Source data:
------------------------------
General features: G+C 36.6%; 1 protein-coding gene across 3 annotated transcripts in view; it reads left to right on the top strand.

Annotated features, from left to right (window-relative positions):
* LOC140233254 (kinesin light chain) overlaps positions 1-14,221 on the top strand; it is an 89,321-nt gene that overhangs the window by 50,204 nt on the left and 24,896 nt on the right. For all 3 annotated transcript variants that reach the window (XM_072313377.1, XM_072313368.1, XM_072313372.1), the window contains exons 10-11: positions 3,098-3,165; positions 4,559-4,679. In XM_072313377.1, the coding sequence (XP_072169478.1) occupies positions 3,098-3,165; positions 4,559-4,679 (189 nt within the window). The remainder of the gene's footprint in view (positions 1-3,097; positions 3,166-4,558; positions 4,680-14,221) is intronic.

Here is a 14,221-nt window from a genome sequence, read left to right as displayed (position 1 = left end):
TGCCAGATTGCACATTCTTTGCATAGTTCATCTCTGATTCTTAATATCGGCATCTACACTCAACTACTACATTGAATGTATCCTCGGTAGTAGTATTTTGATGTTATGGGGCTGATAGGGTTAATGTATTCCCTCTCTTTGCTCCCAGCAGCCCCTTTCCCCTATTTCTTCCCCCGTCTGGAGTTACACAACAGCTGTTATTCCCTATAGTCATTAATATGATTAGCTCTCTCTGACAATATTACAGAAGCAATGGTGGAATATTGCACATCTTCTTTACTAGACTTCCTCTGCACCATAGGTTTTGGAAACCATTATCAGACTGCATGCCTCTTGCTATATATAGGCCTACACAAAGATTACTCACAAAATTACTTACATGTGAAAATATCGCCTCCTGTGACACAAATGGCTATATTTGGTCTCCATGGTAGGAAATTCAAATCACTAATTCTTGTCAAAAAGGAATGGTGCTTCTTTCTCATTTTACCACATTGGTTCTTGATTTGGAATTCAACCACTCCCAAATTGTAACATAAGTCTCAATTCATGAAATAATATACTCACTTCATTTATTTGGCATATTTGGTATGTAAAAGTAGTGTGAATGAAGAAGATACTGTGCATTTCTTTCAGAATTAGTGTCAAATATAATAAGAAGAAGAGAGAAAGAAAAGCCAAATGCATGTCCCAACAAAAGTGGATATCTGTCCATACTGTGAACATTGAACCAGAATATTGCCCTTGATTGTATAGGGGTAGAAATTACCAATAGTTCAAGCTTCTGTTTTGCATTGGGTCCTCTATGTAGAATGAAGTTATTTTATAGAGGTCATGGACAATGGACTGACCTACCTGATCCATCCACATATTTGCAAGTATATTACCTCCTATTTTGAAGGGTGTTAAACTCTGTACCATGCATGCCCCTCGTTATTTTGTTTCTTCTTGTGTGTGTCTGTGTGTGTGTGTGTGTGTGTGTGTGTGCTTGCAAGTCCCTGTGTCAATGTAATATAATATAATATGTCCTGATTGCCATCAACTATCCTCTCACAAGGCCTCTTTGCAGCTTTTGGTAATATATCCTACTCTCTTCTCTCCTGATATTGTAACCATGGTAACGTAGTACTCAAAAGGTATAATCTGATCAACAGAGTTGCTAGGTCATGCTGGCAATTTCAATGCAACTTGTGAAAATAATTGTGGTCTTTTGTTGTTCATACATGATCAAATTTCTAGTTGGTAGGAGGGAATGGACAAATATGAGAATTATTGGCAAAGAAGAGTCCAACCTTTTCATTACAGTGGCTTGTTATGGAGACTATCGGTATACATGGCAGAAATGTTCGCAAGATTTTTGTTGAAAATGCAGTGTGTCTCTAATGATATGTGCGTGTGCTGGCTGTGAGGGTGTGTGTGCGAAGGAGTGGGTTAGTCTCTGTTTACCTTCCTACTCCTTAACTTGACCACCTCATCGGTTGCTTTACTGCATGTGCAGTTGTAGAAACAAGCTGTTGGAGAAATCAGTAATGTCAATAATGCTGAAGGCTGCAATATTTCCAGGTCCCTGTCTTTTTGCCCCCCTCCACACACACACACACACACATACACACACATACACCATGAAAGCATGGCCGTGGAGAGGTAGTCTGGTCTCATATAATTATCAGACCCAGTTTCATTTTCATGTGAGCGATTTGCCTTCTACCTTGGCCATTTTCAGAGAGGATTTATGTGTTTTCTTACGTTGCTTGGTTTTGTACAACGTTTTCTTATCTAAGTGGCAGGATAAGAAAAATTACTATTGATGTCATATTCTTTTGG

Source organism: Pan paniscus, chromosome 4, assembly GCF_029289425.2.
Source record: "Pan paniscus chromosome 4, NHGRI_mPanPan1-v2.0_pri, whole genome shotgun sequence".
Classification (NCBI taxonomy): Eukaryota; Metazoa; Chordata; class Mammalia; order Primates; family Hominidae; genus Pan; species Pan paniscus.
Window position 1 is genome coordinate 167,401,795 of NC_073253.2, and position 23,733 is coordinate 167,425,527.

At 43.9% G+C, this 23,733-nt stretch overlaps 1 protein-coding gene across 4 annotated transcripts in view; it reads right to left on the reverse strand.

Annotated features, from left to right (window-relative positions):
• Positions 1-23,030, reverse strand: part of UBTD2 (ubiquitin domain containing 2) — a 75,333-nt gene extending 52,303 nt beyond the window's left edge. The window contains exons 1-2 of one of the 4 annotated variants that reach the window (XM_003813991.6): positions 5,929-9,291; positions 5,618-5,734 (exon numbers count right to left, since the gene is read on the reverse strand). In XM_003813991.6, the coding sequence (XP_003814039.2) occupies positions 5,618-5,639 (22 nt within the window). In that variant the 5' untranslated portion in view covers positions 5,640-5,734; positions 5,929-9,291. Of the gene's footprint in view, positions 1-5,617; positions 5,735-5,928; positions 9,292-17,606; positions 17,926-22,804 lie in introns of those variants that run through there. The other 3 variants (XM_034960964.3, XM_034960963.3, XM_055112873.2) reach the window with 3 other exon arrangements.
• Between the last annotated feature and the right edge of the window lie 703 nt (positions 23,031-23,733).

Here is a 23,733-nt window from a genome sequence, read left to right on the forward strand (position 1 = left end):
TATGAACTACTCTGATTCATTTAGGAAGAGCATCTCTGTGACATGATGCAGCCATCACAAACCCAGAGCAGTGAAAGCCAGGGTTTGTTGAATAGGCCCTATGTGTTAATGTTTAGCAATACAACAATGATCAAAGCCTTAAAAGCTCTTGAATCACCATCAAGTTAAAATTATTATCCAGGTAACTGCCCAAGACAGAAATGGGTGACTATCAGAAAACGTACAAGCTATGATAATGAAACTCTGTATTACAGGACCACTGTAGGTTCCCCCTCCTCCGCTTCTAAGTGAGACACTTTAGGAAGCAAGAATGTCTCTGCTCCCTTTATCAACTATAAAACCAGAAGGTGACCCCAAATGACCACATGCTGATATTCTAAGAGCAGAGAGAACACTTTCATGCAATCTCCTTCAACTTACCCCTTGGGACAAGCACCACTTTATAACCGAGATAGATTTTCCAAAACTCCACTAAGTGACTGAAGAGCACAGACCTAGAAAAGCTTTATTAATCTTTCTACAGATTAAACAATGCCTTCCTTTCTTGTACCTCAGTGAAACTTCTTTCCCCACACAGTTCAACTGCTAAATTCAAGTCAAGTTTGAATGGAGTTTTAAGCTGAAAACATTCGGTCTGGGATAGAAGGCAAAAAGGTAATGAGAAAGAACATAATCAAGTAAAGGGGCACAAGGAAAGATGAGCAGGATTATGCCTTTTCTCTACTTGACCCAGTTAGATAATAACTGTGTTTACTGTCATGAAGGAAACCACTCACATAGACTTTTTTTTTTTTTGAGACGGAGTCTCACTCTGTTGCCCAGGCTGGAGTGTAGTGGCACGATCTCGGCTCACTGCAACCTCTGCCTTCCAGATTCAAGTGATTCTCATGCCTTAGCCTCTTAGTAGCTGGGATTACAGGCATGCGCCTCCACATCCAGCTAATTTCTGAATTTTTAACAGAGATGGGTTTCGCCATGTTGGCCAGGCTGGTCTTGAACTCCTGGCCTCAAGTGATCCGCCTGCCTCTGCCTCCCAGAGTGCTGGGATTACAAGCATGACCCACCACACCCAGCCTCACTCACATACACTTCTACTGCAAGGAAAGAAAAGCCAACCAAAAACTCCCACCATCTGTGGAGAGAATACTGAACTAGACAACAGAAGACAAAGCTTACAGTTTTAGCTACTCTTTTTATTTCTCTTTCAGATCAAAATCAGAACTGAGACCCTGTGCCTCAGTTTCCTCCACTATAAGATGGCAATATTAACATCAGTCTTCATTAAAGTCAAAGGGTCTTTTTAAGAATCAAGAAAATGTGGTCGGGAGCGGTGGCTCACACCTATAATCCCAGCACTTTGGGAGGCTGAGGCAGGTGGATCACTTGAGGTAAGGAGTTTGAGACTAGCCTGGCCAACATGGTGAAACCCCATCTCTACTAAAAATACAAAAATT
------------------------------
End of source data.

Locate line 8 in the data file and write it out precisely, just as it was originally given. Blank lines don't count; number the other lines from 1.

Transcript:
Classification (NCBI taxonomy): Eukaryota; Metazoa; Chordata; class Mammalia; order Primates; family Hominidae; genus Pan; species Pan paniscus.